The Court of Appeal in WA has confirmed how important it is to consider superannuation when you do your will and your will if you do a binding death nomination in relation to your superannuation. Neither should be done in isolation.
The facts are simple. Francesca and Augusto Conti were married and had a self managed superannuation fund (SMSF) of which they were both trustees and members. It was Francesca’s second marriage and she had four children from her previous marriage.
Francesca, according to her will made in 2005, wanted her superannuation to go to her children and not to Augusto and included a specific clause to that effect.
Francesca, according to two binding death nominations made in 2002 and 2006, wanted her superannuation to go to Augusto and not to children.
The problem is, neither of those wishes, whichever one was the preferred outcome, were properly implemented at the time of her death. So, it came down to who controlled the money, and that was Augusto as the surviving trustee of the SMSF.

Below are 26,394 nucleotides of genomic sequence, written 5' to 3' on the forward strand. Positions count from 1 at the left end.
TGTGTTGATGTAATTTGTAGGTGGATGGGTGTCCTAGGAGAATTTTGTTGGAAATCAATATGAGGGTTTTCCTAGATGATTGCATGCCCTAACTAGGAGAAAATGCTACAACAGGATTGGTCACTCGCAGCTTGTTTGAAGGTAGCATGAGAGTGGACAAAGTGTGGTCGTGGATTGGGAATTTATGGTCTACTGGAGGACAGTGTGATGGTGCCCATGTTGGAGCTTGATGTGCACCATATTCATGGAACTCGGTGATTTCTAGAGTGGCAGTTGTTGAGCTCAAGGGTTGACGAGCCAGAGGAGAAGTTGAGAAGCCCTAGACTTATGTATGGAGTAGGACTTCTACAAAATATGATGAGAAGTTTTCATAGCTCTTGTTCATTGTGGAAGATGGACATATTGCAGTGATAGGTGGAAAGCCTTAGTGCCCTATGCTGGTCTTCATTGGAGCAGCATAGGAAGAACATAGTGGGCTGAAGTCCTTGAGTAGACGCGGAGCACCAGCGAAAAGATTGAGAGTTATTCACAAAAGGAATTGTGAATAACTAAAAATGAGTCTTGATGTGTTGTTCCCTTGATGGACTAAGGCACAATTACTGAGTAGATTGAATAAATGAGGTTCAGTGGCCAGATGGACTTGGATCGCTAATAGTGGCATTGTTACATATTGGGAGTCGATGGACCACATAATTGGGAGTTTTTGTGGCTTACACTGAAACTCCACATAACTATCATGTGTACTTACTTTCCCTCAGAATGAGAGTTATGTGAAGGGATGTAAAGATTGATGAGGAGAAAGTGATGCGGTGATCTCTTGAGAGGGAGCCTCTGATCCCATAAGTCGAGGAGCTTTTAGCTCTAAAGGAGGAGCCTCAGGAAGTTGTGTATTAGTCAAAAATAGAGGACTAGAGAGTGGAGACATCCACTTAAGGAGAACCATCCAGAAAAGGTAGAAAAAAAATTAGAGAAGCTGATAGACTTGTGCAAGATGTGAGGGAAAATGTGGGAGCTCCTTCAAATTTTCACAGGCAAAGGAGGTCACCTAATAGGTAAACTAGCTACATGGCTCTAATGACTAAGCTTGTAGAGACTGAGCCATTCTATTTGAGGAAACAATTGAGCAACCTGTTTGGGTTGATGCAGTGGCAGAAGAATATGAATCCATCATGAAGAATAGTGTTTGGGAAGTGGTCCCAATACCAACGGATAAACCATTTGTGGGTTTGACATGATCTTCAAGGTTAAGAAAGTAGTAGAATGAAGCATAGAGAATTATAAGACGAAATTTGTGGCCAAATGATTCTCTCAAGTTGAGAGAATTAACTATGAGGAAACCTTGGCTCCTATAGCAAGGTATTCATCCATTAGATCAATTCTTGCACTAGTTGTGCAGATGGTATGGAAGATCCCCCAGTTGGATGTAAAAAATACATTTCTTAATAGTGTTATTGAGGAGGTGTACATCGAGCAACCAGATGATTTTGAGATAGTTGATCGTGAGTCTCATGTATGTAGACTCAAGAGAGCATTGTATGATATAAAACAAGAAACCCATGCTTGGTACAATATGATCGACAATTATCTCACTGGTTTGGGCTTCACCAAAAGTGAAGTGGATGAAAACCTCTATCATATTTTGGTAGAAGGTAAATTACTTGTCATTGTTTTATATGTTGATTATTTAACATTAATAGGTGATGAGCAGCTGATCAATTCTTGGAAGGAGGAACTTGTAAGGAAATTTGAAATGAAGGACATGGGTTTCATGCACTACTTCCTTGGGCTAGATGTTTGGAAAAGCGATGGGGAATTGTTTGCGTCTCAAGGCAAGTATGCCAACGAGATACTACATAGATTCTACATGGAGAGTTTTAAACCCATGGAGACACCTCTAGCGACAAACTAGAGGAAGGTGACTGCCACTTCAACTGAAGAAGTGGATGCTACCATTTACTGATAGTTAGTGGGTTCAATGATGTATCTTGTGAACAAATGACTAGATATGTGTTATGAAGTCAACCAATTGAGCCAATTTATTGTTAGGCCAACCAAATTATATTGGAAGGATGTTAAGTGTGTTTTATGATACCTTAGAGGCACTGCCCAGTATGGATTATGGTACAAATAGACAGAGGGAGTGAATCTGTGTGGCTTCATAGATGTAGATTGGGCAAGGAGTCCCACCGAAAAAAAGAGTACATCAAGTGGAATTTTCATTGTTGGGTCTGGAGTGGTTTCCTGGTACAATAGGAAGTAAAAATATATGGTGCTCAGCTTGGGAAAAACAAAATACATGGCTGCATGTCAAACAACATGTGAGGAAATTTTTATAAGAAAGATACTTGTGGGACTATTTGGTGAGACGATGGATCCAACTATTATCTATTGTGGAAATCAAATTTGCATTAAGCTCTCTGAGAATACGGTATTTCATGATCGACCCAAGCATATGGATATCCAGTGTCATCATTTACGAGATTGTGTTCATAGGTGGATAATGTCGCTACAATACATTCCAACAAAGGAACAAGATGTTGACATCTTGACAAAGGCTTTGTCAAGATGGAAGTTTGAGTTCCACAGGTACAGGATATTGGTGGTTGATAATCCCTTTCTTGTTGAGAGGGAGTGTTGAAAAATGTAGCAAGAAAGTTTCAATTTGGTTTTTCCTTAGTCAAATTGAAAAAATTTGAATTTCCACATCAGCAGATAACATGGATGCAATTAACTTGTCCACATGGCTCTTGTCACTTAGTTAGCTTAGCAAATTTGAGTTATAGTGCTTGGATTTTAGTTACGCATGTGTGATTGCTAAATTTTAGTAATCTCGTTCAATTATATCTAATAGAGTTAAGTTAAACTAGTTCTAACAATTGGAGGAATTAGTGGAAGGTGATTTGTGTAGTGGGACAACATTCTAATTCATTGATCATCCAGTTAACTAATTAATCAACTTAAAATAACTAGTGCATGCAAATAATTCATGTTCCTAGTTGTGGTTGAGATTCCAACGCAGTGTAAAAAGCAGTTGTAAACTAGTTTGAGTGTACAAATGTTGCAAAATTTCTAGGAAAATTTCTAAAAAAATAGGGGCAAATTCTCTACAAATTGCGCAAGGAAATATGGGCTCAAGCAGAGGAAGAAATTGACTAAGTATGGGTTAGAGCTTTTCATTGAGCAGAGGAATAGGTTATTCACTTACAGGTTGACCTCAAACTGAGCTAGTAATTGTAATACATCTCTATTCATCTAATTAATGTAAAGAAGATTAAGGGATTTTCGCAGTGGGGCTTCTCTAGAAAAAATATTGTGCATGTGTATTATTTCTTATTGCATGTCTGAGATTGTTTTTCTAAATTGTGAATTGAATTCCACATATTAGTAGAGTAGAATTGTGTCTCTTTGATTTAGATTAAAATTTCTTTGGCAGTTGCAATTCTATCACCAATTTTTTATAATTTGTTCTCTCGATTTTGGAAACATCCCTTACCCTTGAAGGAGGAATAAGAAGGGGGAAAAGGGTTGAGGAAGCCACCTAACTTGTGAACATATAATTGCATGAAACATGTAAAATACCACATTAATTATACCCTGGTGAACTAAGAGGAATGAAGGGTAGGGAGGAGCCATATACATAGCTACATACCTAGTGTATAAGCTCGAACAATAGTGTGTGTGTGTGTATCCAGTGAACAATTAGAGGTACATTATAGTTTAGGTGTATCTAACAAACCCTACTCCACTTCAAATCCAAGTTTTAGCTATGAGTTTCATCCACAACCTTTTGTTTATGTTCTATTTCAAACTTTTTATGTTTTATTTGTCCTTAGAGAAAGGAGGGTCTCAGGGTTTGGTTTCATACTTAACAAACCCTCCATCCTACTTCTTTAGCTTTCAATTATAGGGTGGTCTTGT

After Francesca’s death, Augusto reviewed the deed and saw that as the 2006 binding nomination expired in 2009 and that under the terms of the deed he was free to decide who the death benefit should be paid to and he decided it should be paid to him, regardless of what the will said.
Francesca’s children challenged Augusto’s decision and lost both at first instance and on appeal. The problem they faced is that Augusto only did what he was entitled to do under the superannuation legislation and the terms of the deed.
As the proportion of wealth in superannuation and the number of blended families both increase so too does the need to have an up-to-date estate plan that includes all of your estate and non-estate assets.
Brendan Cockerill is a Business and Succession Lawyer at DDCS Lawyers, 18 Kendall Lane, NewActon, Canberra ACT 2601 and can be contacted on (02) 6212 7600 or at email@example.com.